It is now over six months since the regulations were published and recently the minister for Energy was heard uncharacteristically whimpering that unless oil companies act responsibly, “the ministry will be forced to regulate the price of petroleum products”.

Either the minister is unaware of the progress made since the proposed regulations were published, or he is just being mischievous and hoodwinking Kenyans with meaningless populist statements.

Indeed, such repetitious behaviour has become characteristic of this grand coalition monster, and we were not disappointed last week at the Madaraka Day celebrations when the principals came together to repeat platitudes that meant nothing to anyone but themselves.

The failure to act on regulation of prices of petroleum products is seriously hurting the economy. Indeed, it would even be surprising if the economy will “grow” at the projected 1.7 per cent this year if the current trend continues. The price of petroleum products affects everything from cost and availability of food and other basic necessities to transport, infrastructure and even healthcare.

Yet even as Kenyans continue to suffer unspeakable hardships today, one of the oil companies was recently quoted in the press indicating that the price of oil was inevitably headed north. None of the multifarious explanations given for this ever show why the price of local petroleum products rises within days of some global convulsion, but it drops very slowly if at all whenever the reverse situation obtains.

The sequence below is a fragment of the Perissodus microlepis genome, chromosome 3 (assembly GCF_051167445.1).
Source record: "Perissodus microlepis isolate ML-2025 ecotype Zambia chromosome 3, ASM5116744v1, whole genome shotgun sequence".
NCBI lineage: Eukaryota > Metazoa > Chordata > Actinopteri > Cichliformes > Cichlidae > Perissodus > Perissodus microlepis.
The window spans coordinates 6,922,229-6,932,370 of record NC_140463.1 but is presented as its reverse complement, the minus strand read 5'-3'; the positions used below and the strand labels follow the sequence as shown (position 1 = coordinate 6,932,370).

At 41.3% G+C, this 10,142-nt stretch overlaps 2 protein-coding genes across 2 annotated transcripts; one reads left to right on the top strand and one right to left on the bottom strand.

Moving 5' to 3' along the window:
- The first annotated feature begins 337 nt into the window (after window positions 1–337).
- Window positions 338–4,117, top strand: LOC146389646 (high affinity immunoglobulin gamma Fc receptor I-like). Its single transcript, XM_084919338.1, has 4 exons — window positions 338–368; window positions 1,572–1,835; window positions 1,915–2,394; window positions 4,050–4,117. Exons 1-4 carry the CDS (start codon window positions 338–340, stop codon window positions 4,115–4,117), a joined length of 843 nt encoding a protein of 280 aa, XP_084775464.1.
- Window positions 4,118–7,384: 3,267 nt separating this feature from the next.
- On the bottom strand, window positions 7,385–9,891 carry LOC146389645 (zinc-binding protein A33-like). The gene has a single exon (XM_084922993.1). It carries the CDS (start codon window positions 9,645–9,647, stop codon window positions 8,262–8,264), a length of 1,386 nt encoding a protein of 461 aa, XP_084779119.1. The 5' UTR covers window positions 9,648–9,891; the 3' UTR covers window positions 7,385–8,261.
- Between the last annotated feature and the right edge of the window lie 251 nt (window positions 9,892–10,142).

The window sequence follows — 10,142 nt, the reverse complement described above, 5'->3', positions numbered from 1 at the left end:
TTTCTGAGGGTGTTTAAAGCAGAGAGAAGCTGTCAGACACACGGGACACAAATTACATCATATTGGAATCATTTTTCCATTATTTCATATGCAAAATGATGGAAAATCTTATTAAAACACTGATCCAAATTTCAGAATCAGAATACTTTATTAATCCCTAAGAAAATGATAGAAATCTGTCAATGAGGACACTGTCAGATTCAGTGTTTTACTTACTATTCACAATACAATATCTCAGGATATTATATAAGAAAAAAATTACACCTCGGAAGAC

The dishonest talk of exhausting old stocks seems only to apply when international oil prices drop, but when the prices rise, the “old stock” story becomes irrelevant as Big Oil scrambles for profit.

The oil industry cannot be blamed for playing this cynical game for the companies are not established for charitable purposes. If they had their way they would indeed inflate the prices of their commodities to the highest price possible to still make a sale.

Powerful lobby

It is, however, the responsibility of government to look out for the interest of the citizens on whose behalf it governs. Part of its responsibility is to ensure that as many of its citizens as possible are comfortable, and this includes regulating the prices of essential commodities.

Big Business has a very powerful lobby in this country and this will continue to be the case as long as we worship wealth for its own sake and not for the good that it is capable of.

Assuming that the proposed regulatory mechanisms have not been secretly shelved, Kenyans need to hear from the responsible ministry what progress has been made in ensuring that the price of petroleum products is bearable and does not unduly disrupt economic growth while lining the pockets of a few magnates.

Kenyans also need to demand accountability from this government if we are to stop top public servants from getting away with blatant dishonesty and doublespeak which only results in more Kenyans descending into the clutches of poverty. Pronouncements of a new agenda for jobs and food security such as those made on Madaraka Day must be seen for what they really are – pure hot air.

Dr Lukoye Atwoli is a consultant psychiatrist and lecturer at Moi University’s School of Medicine.